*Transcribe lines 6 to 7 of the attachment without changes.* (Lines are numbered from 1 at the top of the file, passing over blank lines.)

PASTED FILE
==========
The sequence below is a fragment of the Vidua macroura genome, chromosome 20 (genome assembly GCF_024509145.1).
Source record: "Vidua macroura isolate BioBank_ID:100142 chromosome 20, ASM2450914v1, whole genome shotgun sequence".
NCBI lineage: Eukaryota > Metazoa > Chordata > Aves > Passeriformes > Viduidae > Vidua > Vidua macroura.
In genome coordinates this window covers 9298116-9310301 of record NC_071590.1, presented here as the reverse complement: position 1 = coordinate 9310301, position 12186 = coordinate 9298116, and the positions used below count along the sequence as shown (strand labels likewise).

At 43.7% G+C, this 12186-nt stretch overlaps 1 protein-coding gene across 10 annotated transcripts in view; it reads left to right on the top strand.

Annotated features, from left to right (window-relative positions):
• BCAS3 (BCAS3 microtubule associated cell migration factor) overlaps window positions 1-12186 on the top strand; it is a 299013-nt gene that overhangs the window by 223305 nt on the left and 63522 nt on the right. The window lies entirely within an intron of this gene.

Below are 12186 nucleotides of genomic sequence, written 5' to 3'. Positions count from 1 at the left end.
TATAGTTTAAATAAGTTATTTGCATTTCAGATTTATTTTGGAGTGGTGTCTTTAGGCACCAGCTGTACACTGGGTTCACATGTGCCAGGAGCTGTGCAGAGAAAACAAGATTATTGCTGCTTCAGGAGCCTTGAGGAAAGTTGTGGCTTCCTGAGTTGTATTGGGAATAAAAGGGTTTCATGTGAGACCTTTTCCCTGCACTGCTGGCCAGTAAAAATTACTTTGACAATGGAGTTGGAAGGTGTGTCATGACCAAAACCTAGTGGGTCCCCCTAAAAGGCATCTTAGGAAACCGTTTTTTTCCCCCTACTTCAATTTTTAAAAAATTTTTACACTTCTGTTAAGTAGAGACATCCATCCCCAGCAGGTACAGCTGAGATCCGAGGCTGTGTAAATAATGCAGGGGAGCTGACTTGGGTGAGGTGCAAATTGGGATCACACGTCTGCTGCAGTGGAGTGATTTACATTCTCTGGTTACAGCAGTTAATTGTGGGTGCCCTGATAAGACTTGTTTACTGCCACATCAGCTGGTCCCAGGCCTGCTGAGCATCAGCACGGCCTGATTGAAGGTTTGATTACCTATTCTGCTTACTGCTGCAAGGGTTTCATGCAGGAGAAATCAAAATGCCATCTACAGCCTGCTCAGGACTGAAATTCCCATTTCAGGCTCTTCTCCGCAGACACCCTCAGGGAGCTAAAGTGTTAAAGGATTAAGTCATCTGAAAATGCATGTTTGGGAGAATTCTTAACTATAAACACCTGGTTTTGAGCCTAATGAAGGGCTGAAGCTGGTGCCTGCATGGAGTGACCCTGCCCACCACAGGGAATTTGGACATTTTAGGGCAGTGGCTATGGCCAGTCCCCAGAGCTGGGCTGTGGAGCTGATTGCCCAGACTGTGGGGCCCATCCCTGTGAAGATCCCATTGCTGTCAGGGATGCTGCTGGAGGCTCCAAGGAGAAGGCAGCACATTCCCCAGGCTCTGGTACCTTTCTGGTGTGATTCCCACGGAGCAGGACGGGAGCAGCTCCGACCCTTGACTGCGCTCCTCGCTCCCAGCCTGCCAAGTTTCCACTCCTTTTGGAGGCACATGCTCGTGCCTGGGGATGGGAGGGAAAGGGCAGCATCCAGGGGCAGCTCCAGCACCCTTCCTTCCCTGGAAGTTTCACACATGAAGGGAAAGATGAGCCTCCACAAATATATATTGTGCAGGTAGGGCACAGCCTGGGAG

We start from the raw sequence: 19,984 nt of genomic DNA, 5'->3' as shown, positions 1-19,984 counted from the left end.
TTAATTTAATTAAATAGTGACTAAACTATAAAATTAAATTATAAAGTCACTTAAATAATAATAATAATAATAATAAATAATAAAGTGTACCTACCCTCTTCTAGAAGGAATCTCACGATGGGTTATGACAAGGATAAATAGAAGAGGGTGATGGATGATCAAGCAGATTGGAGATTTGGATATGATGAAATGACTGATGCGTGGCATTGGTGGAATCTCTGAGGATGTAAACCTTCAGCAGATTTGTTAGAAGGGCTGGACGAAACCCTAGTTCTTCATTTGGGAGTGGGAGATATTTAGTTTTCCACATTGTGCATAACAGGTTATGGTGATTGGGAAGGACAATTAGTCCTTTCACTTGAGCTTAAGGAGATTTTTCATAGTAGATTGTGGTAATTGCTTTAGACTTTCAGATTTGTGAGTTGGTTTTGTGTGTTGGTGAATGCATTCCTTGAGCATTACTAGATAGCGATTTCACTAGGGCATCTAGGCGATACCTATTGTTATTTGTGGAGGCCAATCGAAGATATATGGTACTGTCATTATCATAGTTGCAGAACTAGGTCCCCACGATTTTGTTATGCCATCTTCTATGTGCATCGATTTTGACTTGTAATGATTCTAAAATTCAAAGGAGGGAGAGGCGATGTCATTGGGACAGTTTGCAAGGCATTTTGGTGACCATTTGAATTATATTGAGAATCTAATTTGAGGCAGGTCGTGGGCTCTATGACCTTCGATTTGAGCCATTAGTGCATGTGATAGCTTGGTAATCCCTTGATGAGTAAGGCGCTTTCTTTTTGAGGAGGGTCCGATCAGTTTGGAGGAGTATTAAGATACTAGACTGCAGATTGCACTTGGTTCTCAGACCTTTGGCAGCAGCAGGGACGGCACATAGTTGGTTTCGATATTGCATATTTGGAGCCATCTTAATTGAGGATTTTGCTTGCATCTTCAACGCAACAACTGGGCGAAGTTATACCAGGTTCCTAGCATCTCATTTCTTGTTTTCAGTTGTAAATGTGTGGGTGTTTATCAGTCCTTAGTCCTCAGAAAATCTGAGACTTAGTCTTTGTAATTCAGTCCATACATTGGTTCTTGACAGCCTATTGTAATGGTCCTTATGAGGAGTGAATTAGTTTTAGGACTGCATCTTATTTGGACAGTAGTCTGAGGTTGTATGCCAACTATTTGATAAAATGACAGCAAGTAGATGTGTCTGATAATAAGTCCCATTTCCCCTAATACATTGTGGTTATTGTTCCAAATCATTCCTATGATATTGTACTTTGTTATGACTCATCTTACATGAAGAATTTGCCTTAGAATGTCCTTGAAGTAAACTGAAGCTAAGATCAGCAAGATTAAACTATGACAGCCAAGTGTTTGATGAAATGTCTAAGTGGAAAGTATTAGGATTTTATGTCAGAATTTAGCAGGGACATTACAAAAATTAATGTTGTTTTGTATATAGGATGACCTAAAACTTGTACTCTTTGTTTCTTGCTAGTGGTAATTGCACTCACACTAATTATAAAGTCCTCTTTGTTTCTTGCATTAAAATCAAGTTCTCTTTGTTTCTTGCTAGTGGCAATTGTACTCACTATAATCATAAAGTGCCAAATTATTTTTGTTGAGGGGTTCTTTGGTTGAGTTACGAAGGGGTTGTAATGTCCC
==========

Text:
Annotated features, from left to right (window-relative positions):
• BCAS3 (BCAS3 microtubule associated cell migration factor) overlaps window positions 1-12186 on the top strand; it is a 299013-nt gene that overhangs the window by 223305 nt on the left and 63522 nt on the right. The window lies entirely within an intron of this gene.